Our healthcare systems are already built with successive layers of defenses to prevent hazards from reaching our patients, but occasionally despite our best efforts a hazard can sneak through all the defenses and cause harm. The holes in our defenses through which the hazard sneaks are errors.
- Errors do not occur randomly, there are usually reasons for these errors.
- A hazard must be present for an error to lead to harm. An error outside the presence of a hazard sits quietly until it may later cause problems.
- Even small errors can trigger serious accidents.
- Everyone makes errors regardless of experience or training. Experts are just better at predicting and preventing their errors. This is worth reiterating: everyone makes errors, even those who know better.
James Reason’s Swiss Cheese model of errors. In order for a hazard to reach a patient and cause harm (or “losses” in this depiction), it needs to get through several layers of defenses. The holes in these defenses are errors. They can be pre-existing just waiting to cause problems (latent conditions) or could occur at the time of the incident (active failures).
Our healthcare system is built with a lot of protective features against errors. There are several people and processes looking at each decision. So for an error to get through to a patient, it has to get past all these defenses. James Reason likened this to lining up the holes in random slices of Swiss cheese. These holes can be pre-existing or newly formed. Latent conditions are pre-existing defects in the design of a process. These are errors lying in wait, waiting to surface in the right conditions. Active failures are errors that happen in the moment, whose effects are seen shortly afterward. Line up several of these errors perfectly and we can allow a potential hazard to reach the patient resulting in patient harm.
When examined closely, it usually takes more than one error to lead to harm. The defensive system broke down in more than one place. We will revisit this concept of multiple causes leading to harm shortly when we perform root cause analyses.
Harm or Adverse Events
The above diagram, from the Institute for Healthcare Improvement (IHI) website, shows the set of all healthcare encounters. One subset of this includes all errors (incorrect action performed). Another subset includes all adverse events (patient harm). Note that not all adverse events are caused by errors and not all errors cause adverse events. Hence using “adverse event” and “error” interchangeably isn’t entirely accurate.
An adverse event is an injury or harm caused by medical management rather than the disease a patient has. Harm is “unintended physical injury resulting from or contributed to by medical care that requires additional monitoring, treatment, or hospitalization, or that results in death.”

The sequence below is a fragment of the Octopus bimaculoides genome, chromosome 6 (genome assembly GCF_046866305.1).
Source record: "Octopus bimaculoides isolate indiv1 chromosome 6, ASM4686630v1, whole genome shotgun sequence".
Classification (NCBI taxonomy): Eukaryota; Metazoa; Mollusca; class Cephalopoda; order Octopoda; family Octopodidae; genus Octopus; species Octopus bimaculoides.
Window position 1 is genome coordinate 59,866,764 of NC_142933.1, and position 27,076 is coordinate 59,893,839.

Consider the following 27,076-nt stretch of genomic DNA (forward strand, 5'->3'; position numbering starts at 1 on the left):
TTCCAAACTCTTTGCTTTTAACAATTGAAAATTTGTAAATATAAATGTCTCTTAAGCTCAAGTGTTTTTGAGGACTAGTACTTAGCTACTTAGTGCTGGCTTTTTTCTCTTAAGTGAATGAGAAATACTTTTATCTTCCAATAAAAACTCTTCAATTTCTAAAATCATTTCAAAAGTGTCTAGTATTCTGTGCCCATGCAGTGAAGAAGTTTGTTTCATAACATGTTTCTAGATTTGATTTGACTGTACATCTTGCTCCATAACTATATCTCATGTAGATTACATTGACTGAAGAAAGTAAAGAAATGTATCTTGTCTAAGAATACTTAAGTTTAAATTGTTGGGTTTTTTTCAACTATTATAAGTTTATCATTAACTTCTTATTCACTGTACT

- A preventable adverse event is an adverse event caused by error.
- A negligent adverse event is a subset of preventable adverse events where a provider may have failed to meet the standard of care expected of an average physician qualified to take care of the patient. This is a legal definition. About half of preventable AEs are considered negligent.
- A non-preventable adverse event is one caused by medical care, but isn’t preventable. An example may be a newly discovered allergic reaction or leukopenia caused by a chemotherapeutic agent needed to treat a patient’s cancer. The action caused harm, but we couldn’t have known that it would.
An error is the failure of a planned action to be completed as intended (an error of execution) or the use of the wrong plan to achieve an aim (error of planning).
- An error that leads to patient harm is a preventable adverse event. And as described above, a subset of these are considered negligent.
- An error that doesn’t lead to patient harm is considered a near miss.
So if we are looking at medication or drug related incidents, we would have medication errors and adverse drug events. Where these intersect (errors leading to harm), we have preventable adverse drug events. Those that were not caused by an error are non-preventable adverse drug events. The near misses here are potential adverse drug events.
- Adverse event = patient has an allergic reaction to a medication
- preventable adverse event = this was a known allergy that wasn’t caught by the many checks and balances in the system and the patient receives the medicine
- negligent adverse drug event = the patient was given a medicine out of a bottle on the counter without the normal double checks performed by the pharmacy and nursing staff
- non-preventable adverse event = this was an unknown allergy and the medication was needed to treat the patient’s condition
- Error = patient was given a medication to which they are allergic
- preventable adverse event = this was a known allergy that wasn’t caught by the many checks and balances in the system and the patient receives the medicine
- near miss = the patient received the medicine (or almost received the medicine) but didn’t develop an allergic reaction to the medication.
Many things once thought inevitable are actually preventable. People assumed central-line associated bloodstream infections were a given side effect of central lines. These were considered non-preventable adverse events. Then a Michigan ICU started using a checklist and dropped their infection rates by 66% showing that a good percentage of those were preventable. The checklist mitigated errors that were being performed.
Other types of error include
- errors of omission: what you were supposed to do but didn’t do
- psychological harm: the patient didn’t require additional medical care but felt horrible from the event
- financial harm: the harm led to costing the patient more money
Types of Error
Before we delve further into medical errors, we should clarify some terminology.
- Human error is what an individual (or a team) does or doesn’t do that can lead to harm.